Objectives: Acanthamoeba spp. are causative agents of granulomatous amoebic encephalitis, and more frequently of keratitis, in the case of minor corneal surface injury caused by contact lens or other agents. The effective therapy for these pathologies has to be improved and new drugs are needed, particularly when a resistance to classical therapeutics is encountered. Some azoles or other antifungals have already been used in different clinical situations. We evaluated here the effect of caspofungin, a new antifungal belonging to the echinocandins, on trophozoites and cysts of three strains of Acanthamoeba. Methods: Trophozoites and cysts of A. castellani (ATCC 30234), A. polyphaga (ATCC 30461), and A. culbertsoni (ATCC 30171) were exposed to solutions of 500 μg/ml to 16 μg/ml of caspofungin for 1, 4 and 24 h (trophozoites) and 24, 48 and 72 h (cysts). The viability of trophozoites was then determined by the toluidine blue staining. The cystic forms were resuspended after contact with caspofungin in a medium allowing the viable microorganisms to excyst. Replication of the subsequent trophozoites was observed microscopically during 7 days. Each experiment was repeated three times. Results: The activity of caspofungin on the trophozoites' growth was dependant of the tested concentration. At the concentration of 16 μg/ml, the viability of trophozoites was reduced of 5 (A. castellanii) to 60% (A. polyphaga). At the concentration of 500 μg/ml, we observed no viability of the trophozoites for the three tested strains. The cysts of A. castellanii and A. polyphaga were sensitive to the concentration of 500 μg/ml of caspofungin. As a matter of fact, no trophozoite was recovered after 7 days of incubation. Then, the percentage of viable forms increased when the concentration of caspofungin decreased. Concerning A. culbertsoni, the highest concentration used in this study did not prevent the excystation of a weak percentage of the treated cysts forms. Conclusion: Our results indicated that caspofungin showed in vitro activity against trophozoites and cysts stages of the tested Acanthamoeba strains. This new antimicrobial agent could be promising to treat, alone or in association, Acanthamoeba keratitis.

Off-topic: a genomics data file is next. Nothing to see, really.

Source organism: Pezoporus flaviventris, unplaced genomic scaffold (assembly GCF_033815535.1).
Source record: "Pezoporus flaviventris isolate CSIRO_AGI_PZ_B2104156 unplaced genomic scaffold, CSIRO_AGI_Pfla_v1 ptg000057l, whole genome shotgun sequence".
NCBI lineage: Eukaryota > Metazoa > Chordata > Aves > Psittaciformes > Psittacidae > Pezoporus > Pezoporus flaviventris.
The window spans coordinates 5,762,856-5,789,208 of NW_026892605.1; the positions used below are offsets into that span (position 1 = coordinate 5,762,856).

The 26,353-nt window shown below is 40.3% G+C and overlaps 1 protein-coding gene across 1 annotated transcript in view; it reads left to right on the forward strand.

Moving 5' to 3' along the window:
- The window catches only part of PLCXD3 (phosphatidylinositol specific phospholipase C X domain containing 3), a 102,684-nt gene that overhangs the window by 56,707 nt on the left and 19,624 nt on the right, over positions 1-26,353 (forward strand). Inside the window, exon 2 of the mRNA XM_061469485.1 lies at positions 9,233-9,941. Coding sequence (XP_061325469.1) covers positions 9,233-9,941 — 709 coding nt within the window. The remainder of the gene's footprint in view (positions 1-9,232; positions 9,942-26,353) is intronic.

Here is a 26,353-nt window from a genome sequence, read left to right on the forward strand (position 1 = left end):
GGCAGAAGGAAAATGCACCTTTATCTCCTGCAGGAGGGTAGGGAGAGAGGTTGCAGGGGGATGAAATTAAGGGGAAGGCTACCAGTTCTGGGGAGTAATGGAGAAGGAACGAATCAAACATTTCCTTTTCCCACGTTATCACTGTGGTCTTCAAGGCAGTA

Full conference title:
16th European Congress of Clinical Microbiology and Infectious Diseases
- ECCMID 16th (2006)